This is a different beast in that it is a "built in" stove but runs off the 8 oz. butane canisters (the ones that look like cans of spray paint). It sits flush with the counter top. I have one of these and no complaints on the function but a "real" propane system would always be my choice on any boat that could possibly support one. I keep the canisters in an overboard vented sealed locker, but still there is some risk associated with the seals and they are expensive for what you get, plus you have to find them and there is the waste of spent canisters. This is basically the same as the portable butane stoves you see everywhere but built in, with one exception: it has a flame out thermocouple. (The Princess brand portable also has a flame out thermocouple; whereas most portables I have seen do not. I thus carry one of the Princess portables as a spare, a possible second burner, or as a way to cook ashore.)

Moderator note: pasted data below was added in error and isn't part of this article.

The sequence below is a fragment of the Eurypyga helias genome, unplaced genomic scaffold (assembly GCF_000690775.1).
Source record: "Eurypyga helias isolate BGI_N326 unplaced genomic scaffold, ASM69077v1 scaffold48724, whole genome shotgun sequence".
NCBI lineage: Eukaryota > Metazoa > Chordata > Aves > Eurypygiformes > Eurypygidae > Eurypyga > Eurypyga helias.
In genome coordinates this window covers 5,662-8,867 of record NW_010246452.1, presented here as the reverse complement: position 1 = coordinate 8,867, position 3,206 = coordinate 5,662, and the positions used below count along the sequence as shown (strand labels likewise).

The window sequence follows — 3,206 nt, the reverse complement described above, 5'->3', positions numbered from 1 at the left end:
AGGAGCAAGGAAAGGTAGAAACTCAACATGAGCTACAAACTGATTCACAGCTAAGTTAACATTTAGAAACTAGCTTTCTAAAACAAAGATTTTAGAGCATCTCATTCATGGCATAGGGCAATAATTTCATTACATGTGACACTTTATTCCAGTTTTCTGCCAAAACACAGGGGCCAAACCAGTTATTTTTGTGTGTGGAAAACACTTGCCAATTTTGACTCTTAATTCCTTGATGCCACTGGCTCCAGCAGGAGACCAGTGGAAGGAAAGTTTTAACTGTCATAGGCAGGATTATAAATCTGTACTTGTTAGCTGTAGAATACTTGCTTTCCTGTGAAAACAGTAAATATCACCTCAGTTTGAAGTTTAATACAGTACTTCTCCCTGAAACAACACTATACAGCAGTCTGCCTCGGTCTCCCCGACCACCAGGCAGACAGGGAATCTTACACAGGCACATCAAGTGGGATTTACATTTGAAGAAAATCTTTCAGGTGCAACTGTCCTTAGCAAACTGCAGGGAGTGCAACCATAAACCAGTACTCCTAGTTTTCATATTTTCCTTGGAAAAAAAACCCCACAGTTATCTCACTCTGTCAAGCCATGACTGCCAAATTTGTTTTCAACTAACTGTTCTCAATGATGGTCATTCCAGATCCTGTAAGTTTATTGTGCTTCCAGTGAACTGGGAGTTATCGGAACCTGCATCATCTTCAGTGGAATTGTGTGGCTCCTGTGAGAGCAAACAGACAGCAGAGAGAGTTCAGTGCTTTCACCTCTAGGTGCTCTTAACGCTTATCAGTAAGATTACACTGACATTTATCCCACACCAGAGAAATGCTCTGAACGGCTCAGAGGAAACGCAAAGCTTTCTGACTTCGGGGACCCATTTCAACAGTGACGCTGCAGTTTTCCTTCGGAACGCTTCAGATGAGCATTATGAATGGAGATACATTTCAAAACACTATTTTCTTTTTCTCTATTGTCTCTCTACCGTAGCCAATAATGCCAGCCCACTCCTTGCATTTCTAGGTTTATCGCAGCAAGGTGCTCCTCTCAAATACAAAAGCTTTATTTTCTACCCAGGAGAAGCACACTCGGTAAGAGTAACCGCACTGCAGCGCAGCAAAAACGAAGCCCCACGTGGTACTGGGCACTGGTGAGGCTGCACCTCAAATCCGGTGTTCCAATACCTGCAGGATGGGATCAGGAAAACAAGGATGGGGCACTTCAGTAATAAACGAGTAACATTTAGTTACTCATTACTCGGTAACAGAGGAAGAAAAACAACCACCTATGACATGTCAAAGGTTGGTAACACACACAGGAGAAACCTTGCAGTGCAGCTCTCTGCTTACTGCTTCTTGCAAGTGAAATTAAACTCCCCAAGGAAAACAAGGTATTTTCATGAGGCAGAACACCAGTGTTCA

4) There is a Smev-like one now with a brand name something like CAN, but I have not tried one of those.
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Old 07-12-2020, 06:59 PM   #4
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Induction cooktops are surprisingly efficient. We have a 2-burner.

Up the house bank (and inverter) a bit if not already capable, and you won't find yourself searching for yet another fuel (type) source.....

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Old 07-12-2020, 07:09 PM   #5